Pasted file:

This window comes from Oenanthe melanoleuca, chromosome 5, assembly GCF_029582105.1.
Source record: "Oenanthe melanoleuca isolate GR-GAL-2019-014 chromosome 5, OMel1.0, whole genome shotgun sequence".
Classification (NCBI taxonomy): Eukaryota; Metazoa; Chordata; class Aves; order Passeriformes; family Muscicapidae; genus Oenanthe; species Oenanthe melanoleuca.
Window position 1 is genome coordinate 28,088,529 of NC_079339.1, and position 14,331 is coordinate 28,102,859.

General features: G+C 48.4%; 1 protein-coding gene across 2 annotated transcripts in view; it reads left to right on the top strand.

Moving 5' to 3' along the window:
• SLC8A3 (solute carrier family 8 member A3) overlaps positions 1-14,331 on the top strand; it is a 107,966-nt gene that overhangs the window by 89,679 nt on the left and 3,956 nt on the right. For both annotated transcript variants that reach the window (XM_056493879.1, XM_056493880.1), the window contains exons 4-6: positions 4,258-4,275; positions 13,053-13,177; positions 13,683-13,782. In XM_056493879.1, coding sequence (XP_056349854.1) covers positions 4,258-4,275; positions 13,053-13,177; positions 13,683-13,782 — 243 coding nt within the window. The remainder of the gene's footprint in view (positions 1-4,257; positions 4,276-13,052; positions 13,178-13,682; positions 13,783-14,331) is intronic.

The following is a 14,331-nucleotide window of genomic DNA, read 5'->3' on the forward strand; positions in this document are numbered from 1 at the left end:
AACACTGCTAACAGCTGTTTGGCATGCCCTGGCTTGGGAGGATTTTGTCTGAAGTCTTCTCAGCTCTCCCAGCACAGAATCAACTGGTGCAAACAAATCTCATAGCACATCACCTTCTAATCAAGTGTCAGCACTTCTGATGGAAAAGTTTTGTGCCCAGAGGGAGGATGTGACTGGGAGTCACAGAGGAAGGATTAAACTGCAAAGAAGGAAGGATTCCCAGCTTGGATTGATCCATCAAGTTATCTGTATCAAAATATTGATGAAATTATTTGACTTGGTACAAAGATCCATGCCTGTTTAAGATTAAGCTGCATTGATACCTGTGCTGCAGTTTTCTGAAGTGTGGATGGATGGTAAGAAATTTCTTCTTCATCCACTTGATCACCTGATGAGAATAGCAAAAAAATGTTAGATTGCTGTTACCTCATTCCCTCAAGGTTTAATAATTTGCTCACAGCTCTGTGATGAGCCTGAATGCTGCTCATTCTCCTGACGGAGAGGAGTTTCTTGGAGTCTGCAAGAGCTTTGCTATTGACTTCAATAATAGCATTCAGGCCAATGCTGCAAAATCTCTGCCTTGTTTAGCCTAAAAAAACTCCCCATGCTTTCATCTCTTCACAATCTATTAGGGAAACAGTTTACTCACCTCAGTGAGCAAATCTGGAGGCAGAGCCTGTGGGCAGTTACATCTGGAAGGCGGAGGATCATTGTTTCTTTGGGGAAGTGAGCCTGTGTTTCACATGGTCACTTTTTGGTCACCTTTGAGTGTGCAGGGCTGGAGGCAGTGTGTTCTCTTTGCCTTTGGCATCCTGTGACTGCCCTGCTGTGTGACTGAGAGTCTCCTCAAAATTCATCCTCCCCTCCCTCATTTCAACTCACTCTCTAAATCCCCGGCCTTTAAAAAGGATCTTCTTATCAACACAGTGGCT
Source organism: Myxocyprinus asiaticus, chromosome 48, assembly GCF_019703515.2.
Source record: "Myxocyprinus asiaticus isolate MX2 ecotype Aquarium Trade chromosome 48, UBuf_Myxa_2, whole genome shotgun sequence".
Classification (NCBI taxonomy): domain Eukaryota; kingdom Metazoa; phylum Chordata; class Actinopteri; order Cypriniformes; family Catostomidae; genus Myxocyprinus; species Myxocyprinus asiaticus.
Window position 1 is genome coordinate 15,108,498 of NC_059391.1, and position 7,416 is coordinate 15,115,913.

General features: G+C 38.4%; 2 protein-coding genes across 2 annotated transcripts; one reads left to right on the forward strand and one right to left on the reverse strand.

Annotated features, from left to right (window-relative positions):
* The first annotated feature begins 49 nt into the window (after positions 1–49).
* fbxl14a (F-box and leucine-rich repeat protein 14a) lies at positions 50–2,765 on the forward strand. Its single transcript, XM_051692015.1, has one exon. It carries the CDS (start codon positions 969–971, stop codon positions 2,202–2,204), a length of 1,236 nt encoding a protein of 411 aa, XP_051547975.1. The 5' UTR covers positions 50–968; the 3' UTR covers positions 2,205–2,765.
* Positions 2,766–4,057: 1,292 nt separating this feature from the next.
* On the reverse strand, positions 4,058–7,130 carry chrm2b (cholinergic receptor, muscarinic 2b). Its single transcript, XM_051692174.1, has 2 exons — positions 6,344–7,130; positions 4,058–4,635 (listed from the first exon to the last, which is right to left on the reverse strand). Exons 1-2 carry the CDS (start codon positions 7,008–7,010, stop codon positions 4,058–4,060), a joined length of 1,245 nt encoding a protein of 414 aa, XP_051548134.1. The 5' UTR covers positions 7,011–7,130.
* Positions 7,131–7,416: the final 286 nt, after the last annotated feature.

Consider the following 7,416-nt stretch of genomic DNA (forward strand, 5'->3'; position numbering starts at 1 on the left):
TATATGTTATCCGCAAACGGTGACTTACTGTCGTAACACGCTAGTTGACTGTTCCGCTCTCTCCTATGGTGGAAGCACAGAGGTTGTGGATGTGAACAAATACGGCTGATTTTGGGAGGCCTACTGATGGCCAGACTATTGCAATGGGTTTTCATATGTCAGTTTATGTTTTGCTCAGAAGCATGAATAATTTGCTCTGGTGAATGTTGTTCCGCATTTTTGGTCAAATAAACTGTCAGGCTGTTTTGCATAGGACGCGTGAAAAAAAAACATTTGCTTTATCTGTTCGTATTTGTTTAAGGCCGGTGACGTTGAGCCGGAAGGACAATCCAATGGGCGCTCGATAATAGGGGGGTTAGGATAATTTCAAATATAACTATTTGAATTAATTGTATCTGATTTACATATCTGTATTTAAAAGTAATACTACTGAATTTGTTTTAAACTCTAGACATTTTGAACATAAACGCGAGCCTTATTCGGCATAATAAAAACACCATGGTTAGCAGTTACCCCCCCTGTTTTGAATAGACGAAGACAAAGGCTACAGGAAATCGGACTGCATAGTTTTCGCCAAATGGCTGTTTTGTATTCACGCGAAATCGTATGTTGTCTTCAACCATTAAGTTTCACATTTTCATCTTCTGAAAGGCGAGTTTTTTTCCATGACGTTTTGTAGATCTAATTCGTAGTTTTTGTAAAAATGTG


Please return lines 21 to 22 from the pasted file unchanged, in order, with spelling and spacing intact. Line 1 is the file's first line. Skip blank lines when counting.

Consider the following 7,416-nt stretch of genomic DNA (forward strand, 5'->3'; position numbering starts at 1 on the left):
TATATGTTATCCGCAAACGGTGACTTACTGTCGTAACACGCTAGTTGACTGTTCCGCTCTCTCCTATGGTGGAAGCACAGAGGTTGTGGATGTGAACAAATACGGCTGATTTTGGGAGGCCTACTGATGGCCAGACTATTGCAATGGGTTTTCATATGTCAGTTTATGTTTTGCTCAGAAGCATGAATAATTTGCTCTGGTGAATGTTGTTCCGCATTTTTGGTCAAATAAACTGTCAGGCTGTTTTGCATAGGACGCGTGAAAAAAAAACATTTGCTTTATCTGTTCGTATTTGTTTAAGGCCGGTGACGTTGAGCCGGAAGGACAATCCAATGGGCGCTCGATAATAGGGGGGTTAGGATAATTTCAAATATAACTATTTGAATTAATTGTATCTGATTTACATATCTGTATTTAAAAGTAATACTACTGAATTTGTTTTAAACTCTAGACATTTTGAACATAAACGCGAGCCTTATTCGGCATAATAAAAACACCATGGTTAGCAGTTACCCCCCCTGTTTTGAATAGACGAAGACAAAGGCTACAGGAAATCGGACTGCATAGTTTTCGCCAAATGGCTGTTTTGTATTCACGCGAAATCGTATGTTGTCTTCAACCATTAAGTTTCACATTTTCATCTTCTGAAAGGCGAGTTTTTTTCCATGACGTTTTGTAGATCTAATTCGTAGTTTTTGTAAAAATGTG